indicates that you wish to pick up all games following the normal move order of the Najdorf variation of the Sicilian Defence, and
    d4 Nf6 c4 e6 Nc3 Bb4
that you are interested in Nimzo-Indian games. The order in which the moves are played by either White or Black is immaterial. All combinations are tried, so the ordering:
    c4 e6 Nc3 Bb4 d4 Nf6
will produce the same set of matches as the previous ordering of the Nimzo-Indian moves (see the -P flag for how to prevent this).

A comment line may be placed in a variation file by using a '%' as the first character of the line. Move numbers are optional within the list of moves.

As transpositions are not picked up automatically with this flag, if you also wanted to recognise the following as a Najdorf, you would have to add this line to the variations file in addition to that given above:

    e4 c5 Nc3 d6 Nge2 Nf6 d4 cxd4 Nxd4 a6
However, because of the way in which the matching is done, it is possible to specify slight alternatives on the way in which individual moves are written. Notational alternatives for a single move are just written separated from each other with a non-move character. This variation specifies both the shorter and longer ways of writing the captures in a Najdorf:
    e4 c5 Nf3 d6 d4 cxd4|cd Nxd4|Nd4 Nf6 Nc3 a6
However, given the variety of possible ways of writing various moves in non-SAN format, e.g.
variation lists can get quite messy and I believe that this approach is best avoided by ensuring that the input is proper SAN and only using SAN notation in the variations file. In this way, the alternative-separator can then be used purely for indicating genuine alternative moves at that point, e.g.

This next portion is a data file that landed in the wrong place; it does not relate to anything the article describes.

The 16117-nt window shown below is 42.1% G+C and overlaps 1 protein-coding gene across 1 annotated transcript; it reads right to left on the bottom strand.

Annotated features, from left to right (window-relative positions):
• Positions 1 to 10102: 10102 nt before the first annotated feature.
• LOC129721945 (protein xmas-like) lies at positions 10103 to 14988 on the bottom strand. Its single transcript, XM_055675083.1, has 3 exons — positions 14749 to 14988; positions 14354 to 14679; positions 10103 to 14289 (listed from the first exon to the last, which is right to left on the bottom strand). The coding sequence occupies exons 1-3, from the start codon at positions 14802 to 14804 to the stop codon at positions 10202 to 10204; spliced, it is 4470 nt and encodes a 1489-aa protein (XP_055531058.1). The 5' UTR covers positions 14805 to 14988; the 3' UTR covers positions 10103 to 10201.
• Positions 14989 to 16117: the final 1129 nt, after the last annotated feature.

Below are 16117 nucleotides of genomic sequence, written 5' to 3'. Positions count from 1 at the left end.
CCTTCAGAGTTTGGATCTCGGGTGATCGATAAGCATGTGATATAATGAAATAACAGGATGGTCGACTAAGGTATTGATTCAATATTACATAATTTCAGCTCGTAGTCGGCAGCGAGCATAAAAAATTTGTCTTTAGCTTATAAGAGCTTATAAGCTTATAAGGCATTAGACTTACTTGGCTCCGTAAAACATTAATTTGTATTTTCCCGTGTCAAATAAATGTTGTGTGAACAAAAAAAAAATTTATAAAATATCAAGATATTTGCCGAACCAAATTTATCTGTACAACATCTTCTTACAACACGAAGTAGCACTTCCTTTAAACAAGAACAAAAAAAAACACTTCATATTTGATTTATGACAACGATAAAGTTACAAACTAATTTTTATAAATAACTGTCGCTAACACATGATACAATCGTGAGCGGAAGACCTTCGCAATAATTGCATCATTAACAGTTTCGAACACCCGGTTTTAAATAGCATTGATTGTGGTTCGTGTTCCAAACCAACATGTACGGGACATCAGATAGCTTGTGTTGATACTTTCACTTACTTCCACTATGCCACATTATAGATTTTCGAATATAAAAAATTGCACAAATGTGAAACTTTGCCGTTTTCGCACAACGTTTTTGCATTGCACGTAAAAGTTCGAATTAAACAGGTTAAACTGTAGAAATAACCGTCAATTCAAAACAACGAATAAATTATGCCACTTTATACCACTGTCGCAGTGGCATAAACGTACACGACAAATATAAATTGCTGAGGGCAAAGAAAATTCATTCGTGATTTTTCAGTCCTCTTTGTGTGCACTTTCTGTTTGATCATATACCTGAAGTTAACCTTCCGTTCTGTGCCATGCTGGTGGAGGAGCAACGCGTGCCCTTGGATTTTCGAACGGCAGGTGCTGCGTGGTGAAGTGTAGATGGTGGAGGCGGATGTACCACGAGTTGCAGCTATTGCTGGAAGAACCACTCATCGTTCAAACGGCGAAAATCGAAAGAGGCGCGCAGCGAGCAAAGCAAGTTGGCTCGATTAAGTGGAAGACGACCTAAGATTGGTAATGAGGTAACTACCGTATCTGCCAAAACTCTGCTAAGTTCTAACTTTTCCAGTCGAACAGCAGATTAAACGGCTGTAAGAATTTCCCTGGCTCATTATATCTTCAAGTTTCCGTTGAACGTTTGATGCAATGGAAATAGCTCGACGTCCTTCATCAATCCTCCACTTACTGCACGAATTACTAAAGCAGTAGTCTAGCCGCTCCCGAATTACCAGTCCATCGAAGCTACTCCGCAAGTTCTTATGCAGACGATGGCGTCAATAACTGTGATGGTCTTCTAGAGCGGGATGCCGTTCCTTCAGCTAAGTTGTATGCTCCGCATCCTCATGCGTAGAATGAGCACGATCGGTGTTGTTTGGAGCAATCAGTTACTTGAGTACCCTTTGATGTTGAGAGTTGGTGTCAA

e4 c5 Nf3 d6 d4|d3
An important point when listing moves is that check and mate indicators should be included where appropriate, otherwise moves incorporating these characters in games to be searched will fail to match.

There is little point in using the -v flag in preference to the -x flag if you are only interested in finding games that reach a particular position. The real use for -v is when you wish to pick up games in a more general way. For instance, the character '*' may be used in place of any move to indicate that you don't care what was played at that point. So the following:

    * b6
means that you are interested in all games in which Black replied 1 ... b6 regardless of White's first move. The sequence:
    d4 * c4 * Nc3 *
will pick up Nimzo-Indian, Grunfeld, King's Indian, etc. defences. This notation is not possible with positional variations.

In addition, the character '!' may be used in front of any move to indicate that you wish to disallow particular moves from matching at this point. For instance, if you want to find Sicilian games where White did not reply with Nf3 at move 2 you would specify:

    e4 c5 !Nf3
If you wished to disallow 2.Ne2 as well then
    e4 c5 !Nf3|Ne2
does the job. (Adding parentheses makes no difference as the '!' is applied to all of the following move string.)

Care should be taken combining '!', '*' and variation permutations (see the -P flag). Disallowed moves take precedence over '*' moves. If a single disallowed move is found in a game within the length of the variation, that game is excluded. This was the most sensible interpretation that I could find to place on this usage.

Textual Variation Permutations (-P)